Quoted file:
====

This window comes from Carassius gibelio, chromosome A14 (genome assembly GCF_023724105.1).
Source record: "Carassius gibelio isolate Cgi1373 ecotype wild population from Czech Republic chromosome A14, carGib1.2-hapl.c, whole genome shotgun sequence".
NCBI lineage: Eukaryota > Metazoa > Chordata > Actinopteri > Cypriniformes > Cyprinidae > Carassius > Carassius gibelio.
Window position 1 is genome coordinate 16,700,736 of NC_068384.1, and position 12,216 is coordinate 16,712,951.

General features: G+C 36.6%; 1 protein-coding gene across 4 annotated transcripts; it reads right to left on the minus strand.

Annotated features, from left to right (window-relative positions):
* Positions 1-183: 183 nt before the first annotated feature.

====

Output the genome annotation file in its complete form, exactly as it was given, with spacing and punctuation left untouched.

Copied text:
This window comes from Carassius gibelio, chromosome A14 (genome assembly GCF_023724105.1).
Source record: "Carassius gibelio isolate Cgi1373 ecotype wild population from Czech Republic chromosome A14, carGib1.2-hapl.c, whole genome shotgun sequence".
NCBI lineage: Eukaryota > Metazoa > Chordata > Actinopteri > Cypriniformes > Cyprinidae > Carassius > Carassius gibelio.
Window position 1 is genome coordinate 16,700,736 of NC_068384.1, and position 12,216 is coordinate 16,712,951.

General features: G+C 36.6%; 1 protein-coding gene across 4 annotated transcripts; it reads right to left on the minus strand.

Annotated features, from left to right (window-relative positions):
* Positions 1-183: 183 nt before the first annotated feature.